By the combination of n-type and p-type semi-conductors many electronic devices are prepared.

    • Diode (is a device that allows the current in one direction only) is used as amplifier
    • pnp and npn sandwiching is done in making transistors
    •  As photo diode in solar cells
    • In lasers

    MAGNETIC PROPERTIES:
    Electrons are charged particles and it generates a magnetic field around itself. The magnetic field arises due to the spinning of electron at its own axis and movement of atomic orbital around nucleus.
    Classification of magnetic properties:
    I.  Paramagnetism :

    • Weakly attracted by magnetic fields
    • Alignment of magnetic dipole in the same direction of magnetic field
    • Loose magnetism in absence of magnetic field
    • They have unpaired electrons

    Ex. Cu 2+, Fe 3+

    II.    Diamagnetism :

    •  Weakly repelled by magnetic fields
    •  Alignment of magnetic dipole in the opposite direction of magnetic field
    •  They have all the electrons paired

    Ex. H2O, NaCl

    III.    Ferromagnetism :

    • strongly attracted by magnetic fields
    • Permanently magnetised.

    Ex. Fe, Co, Ni etc.

    IV.    Anti-Ferromagnetism :

    • strongly repelled by magnetic fields
    • Alignment of magnetic domains (group of metal ions)in the opposite direction of magnetic field..

    Ex. MnO

    V.    Ferrimagnetisms :

    •  Weakly attracted by magnetic fields
    •  Alignment of magnetic domains (group of metal ions)in the parallel and anti parallel direction with direction of magnetic field and unequal in number.
    •  Loss magnetic moment on heating.

    Ex. Fe3O4(magnetite)

    Intext Questions:

    Q.1 what is a semi-conductor? Describe the two main types of semi-conductors and contrast their conduction mechanism. [CBSE Delhi 2008]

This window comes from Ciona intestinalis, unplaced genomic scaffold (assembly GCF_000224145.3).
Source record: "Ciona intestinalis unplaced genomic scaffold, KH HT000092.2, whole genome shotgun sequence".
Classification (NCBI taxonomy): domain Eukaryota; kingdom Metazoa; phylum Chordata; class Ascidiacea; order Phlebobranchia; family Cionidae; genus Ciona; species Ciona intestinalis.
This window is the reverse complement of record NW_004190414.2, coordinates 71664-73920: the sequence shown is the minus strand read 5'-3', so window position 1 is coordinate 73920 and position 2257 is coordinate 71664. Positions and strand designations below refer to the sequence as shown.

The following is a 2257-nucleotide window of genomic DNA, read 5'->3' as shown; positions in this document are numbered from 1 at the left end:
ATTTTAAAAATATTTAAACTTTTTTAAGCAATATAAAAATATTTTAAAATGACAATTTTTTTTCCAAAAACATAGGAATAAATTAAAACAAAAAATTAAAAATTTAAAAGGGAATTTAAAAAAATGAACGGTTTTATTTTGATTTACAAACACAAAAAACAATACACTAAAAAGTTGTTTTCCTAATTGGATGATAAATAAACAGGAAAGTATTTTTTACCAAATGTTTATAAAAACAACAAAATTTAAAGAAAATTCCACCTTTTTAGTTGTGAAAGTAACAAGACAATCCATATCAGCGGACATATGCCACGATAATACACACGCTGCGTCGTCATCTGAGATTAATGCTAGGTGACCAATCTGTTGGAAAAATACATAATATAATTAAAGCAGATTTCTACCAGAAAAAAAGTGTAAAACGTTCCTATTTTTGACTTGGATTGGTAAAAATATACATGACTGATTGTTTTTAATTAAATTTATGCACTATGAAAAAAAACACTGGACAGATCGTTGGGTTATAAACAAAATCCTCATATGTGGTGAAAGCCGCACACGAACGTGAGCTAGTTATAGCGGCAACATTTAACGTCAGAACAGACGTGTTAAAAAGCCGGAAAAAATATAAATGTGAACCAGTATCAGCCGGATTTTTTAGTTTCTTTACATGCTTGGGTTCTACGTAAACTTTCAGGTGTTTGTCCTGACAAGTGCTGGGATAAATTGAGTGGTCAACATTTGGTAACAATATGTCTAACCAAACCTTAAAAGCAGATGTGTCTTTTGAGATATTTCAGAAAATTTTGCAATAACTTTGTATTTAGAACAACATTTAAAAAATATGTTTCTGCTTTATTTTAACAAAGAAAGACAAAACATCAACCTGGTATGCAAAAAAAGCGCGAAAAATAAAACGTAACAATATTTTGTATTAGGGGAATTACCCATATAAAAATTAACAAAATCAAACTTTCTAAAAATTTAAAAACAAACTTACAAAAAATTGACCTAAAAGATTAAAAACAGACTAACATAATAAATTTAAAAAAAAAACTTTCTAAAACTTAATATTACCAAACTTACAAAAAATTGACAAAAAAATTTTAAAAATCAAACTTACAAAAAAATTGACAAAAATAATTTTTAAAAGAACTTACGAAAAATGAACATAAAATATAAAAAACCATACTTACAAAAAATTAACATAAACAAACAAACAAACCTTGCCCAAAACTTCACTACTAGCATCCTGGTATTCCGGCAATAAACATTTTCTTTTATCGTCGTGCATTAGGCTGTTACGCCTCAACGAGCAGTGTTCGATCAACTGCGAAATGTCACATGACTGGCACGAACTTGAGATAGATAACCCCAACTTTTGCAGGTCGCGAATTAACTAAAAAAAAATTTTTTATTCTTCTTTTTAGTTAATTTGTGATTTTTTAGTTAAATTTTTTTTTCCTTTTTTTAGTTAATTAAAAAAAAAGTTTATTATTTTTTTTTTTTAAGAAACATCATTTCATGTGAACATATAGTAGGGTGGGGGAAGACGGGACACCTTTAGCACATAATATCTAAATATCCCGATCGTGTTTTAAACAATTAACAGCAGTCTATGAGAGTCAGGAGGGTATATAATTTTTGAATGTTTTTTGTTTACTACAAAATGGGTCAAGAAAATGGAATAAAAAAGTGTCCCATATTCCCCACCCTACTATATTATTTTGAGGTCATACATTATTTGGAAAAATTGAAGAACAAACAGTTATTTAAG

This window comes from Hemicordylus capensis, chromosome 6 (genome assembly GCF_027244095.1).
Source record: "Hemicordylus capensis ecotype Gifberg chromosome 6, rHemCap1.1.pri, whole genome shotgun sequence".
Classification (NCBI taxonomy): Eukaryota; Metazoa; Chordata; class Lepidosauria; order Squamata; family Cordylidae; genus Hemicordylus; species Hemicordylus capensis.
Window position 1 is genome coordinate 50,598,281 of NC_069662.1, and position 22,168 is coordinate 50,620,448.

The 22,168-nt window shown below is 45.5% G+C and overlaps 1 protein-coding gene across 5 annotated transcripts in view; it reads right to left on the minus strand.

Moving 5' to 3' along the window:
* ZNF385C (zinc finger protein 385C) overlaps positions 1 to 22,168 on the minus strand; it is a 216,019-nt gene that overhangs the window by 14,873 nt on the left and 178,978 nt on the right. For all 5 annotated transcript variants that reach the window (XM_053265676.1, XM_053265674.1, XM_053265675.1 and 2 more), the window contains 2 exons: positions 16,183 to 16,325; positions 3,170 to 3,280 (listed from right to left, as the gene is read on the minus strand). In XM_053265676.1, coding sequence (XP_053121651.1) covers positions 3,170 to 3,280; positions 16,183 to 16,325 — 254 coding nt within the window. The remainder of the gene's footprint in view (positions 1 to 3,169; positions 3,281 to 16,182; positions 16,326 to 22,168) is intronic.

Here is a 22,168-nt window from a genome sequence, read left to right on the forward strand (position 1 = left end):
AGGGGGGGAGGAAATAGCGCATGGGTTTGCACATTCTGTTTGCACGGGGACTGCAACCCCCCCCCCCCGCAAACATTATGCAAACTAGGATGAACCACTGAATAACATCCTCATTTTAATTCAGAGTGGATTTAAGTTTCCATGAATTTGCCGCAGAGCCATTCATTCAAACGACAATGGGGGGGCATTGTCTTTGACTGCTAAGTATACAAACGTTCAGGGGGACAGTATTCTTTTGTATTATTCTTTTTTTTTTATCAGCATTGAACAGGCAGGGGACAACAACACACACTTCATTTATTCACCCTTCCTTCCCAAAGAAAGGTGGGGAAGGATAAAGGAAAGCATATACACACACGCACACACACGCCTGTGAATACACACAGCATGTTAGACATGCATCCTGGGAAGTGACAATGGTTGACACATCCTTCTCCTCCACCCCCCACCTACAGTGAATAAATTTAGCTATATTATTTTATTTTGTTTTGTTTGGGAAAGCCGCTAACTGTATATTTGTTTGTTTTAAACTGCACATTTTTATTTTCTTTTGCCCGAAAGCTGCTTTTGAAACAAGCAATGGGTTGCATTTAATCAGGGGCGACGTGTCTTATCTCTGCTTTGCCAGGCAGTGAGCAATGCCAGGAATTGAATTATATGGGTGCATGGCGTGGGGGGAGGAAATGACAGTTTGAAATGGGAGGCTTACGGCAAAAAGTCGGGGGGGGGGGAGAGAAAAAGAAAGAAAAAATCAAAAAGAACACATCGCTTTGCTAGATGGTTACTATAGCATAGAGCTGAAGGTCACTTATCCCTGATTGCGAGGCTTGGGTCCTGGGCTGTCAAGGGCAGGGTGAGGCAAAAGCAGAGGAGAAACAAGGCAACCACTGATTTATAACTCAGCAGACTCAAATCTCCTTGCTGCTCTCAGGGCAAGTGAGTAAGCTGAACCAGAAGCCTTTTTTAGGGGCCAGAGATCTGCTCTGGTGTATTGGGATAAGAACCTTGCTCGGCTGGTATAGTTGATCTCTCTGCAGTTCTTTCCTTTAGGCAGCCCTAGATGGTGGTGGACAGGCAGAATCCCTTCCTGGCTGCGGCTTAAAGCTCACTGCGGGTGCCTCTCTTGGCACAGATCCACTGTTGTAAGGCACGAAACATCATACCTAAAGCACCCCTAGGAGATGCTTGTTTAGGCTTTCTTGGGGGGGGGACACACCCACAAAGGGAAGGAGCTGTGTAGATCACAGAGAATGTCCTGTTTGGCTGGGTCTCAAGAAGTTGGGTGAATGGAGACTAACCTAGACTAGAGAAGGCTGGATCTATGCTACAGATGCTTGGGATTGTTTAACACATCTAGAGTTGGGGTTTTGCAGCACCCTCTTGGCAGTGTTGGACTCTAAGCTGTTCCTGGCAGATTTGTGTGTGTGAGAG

A.1 Answer in text.

    Q.2 What type of substances exhibit antiferromagnetism ?  [CBSE Delhi 2008]

    A.2 Substances in which the domains are aligned in opposite direction. So, the net magnetic moment is zero.

    Q.3 Which crystal defect lowers the density of solid?   [CBSE (AI)2008,2009]

    A.3 Schottky defect.

    Q.4 Name an element with which silicon may be doped to give p-type semi-conductor. [CBSE (AI) 2008]

    A.4 Boron.

    Q.5 which point defect in the crystal does not alter the density of solid? [CBSE Delhi 2009, 2010]

    A.5 Frenkel defect

     

    Q.6 Which point defect in its crystal unit increases the density of a solid? [CBSE Delhi 2009, 2011: (AI) 2012]

    A.6 Interstitial defect

    Q.7 How do metallic and ionic substances differ in conducting electricity? [CBSE (AI)2009]

    A.7 In metallic substance the electrical conduction takes place by the movement of electrons. But in ionic solid it takes place by the movement of free ions.
      
    Q.8 what are F-centres? [CBSE (AI) 2008]

    A.8 The free electrons at anionic vacancies are known as F-centres.

    Q.9 What is meant by doping in a semi-conductor? [CBSE Delhi 2012]

    A.9 The electrical conductivity of semi-conductors can be increased by adding some electron rich impurity or electron deficient impurity. This is called
            doping.

    Q.10 what type of substance would make better permanent magnet, ferromagnetic or ferromagnetic? [CBSE Delhi 2013]

    A.10 Ferromagnetic

    Q.11 What type of stoichiometric defect is shown by AgCl? [CBSE Delhi 2013]

    A.11 Frenkel defect.

    Q.12 what type of semi-conductor is obtained when silicon is doped with arsenic? [CBSE (AI) 2010]

    A.12  n-type semiconductor.

    Q.13 How may the conductivity of an intrinsic semiconductor be increased? [ CBSE (AI) 2012]

    A.13 The conductivity of semiconductor can be increased by doping it with electron rich impurity or electron deficient impurity.

    Q.14 What is mean by intrinsic semiconductor? [CBSE (F) 2011]

    A.14 The pure semiconductor also shows some amount of electrical conductivity. But that is very low and has no practical application. These type of semiconductors are known as intrinsic semiconductor. For example : pure silicon and germanium.

    Q.15 what are n-type semiconductor? [CBSE(AI) 2012]

    A.15 when the semiconductor is doped with electron-rich impurity, it increases the electrical conductivity. These are known as n-type semiconductor. For example: Silicon is doped with Germanium.